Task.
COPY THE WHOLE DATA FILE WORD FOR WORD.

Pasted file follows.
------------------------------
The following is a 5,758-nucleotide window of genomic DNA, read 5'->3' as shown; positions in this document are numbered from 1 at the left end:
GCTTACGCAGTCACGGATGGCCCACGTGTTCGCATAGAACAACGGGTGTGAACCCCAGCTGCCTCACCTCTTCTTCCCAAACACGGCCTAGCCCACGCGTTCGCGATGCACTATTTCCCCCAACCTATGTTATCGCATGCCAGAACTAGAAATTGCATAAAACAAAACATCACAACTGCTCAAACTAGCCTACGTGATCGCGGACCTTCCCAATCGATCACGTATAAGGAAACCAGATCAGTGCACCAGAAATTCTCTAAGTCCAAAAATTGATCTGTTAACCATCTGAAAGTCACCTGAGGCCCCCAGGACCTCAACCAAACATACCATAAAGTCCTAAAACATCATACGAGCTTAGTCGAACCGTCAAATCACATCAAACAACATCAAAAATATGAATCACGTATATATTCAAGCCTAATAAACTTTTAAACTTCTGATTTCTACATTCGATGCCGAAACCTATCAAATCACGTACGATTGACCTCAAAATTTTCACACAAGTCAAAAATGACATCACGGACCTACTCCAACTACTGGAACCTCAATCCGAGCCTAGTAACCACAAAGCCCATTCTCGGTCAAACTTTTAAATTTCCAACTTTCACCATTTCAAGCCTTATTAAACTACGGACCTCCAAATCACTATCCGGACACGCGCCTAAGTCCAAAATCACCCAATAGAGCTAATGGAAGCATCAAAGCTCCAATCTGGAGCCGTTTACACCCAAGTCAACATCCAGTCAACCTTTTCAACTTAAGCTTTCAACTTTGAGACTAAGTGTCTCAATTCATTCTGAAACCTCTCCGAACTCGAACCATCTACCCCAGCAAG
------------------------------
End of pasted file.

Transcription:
The following is a 5,758-nucleotide window of genomic DNA, read 5'->3' as shown; positions in this document are numbered from 1 at the left end:
GCTTACGCAGTCACGGATGGCCCACGTGTTCGCATAGAACAACGGGTGTGAACCCCAGCTGCCTCACCTCTTCTTCCCAAACACGGCCTAGCCCACGCGTTCGCGATGCACTATTTCCCCCAACCTATGTTATCGCATGCCAGAACTAGAAATTGCATAAAACAAAACATCACAACTGCTCAAACTAGCCTACGTGATCGCGGACCTTCCCAATCGATCACGTATAAGGAAACCAGATCAGTGCACCAGAAATTCTCTAAGTCCAAAAATTGATCTGTTAACCATCTGAAAGTCACCTGAGGCCCCCAGGACCTCAACCAAACATACCATAAAGTCCTAAAACATCATACGAGCTTAGTCGAACCGTCAAATCACATCAAACAACATCAAAAATATGAATCACGTATATATTCAAGCCTAATAAACTTTTAAACTTCTGATTTCTACATTCGATGCCGAAACCTATCAAATCACGTACGATTGACCTCAAAATTTTCACACAAGTCAAAAATGACATCACGGACCTACTCCAACTACTGGAACCTCAATCCGAGCCTAGTAACCACAAAGCCCATTCTCGGTCAAACTTTTAAATTTCCAACTTTCACCATTTCAAGCCTTATTAAACTACGGACCTCCAAATCACTATCCGGACACGCGCCTAAGTCCAAAATCACCCAATAGAGCTAATGGAAGCATCAAAGCTCCAATCTGGAGCCGTTTACACCCAAGTCAACATCCAGTCAACCTTTTCAACTTAAGCTTTCAACTTTGAGACTAAGTGTCTCAATTCATTCTGAAACCTCTCCGAACTCGAACCATCTACCCCAGCAAG